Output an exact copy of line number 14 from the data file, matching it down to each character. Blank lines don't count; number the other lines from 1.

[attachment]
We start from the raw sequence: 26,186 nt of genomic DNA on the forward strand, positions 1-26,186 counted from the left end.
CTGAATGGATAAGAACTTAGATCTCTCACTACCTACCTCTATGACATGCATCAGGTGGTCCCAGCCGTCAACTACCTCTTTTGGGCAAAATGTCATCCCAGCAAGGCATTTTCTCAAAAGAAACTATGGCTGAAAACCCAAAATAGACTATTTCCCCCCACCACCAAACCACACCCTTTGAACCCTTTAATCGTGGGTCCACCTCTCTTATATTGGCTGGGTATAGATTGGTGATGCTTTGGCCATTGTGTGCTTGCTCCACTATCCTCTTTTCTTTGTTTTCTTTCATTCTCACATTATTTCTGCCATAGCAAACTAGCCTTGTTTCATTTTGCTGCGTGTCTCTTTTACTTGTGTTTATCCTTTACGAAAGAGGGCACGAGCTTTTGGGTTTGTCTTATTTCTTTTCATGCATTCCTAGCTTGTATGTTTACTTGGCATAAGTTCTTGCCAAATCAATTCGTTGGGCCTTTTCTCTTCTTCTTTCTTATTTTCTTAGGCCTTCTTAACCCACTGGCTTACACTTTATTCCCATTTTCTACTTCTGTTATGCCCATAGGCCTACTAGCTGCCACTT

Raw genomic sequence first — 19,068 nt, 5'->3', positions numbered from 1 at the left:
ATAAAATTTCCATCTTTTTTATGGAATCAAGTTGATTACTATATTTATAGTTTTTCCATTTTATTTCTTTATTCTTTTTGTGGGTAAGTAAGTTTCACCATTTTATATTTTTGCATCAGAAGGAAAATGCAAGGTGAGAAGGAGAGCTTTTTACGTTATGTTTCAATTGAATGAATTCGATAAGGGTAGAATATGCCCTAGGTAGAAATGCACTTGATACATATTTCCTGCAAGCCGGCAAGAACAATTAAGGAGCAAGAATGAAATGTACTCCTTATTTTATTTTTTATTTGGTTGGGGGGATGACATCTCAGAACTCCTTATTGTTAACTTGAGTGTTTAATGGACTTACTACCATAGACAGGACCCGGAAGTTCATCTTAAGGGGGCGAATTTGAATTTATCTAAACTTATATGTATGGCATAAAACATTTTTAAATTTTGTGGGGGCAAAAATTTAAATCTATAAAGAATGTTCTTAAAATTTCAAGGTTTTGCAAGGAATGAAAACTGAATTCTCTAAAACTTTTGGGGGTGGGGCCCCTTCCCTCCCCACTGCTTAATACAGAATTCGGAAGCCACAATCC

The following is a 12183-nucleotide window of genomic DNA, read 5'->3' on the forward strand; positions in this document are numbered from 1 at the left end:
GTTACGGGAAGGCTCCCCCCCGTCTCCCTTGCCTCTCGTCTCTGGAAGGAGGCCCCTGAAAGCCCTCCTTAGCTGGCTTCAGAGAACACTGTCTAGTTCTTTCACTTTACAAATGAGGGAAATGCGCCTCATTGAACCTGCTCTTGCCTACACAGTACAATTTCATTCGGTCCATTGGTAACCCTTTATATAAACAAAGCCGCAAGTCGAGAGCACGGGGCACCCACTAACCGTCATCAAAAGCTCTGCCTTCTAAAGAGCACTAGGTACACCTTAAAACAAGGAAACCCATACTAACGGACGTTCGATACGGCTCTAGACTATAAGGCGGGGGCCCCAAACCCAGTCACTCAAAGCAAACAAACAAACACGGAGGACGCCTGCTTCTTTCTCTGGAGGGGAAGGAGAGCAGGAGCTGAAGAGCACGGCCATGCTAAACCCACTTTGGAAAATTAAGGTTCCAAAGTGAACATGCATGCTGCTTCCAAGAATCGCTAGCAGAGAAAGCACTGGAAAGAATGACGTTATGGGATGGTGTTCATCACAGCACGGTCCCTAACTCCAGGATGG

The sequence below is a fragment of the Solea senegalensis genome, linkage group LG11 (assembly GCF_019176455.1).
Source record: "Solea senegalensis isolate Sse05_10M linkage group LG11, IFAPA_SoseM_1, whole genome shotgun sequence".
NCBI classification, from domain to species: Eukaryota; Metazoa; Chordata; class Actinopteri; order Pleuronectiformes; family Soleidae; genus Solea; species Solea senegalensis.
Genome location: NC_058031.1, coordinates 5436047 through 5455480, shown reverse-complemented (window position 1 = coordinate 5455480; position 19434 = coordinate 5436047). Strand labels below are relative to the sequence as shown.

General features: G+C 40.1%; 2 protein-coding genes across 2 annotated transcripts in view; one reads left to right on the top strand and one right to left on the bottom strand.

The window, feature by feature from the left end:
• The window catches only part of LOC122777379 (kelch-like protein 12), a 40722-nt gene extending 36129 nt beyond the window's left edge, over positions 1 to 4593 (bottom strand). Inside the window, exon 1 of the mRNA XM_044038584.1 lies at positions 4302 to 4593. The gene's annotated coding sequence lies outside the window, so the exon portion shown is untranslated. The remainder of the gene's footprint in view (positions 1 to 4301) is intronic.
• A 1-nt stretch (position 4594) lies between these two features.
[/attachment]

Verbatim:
• A 1-nt stretch (position 4594) lies between these two features.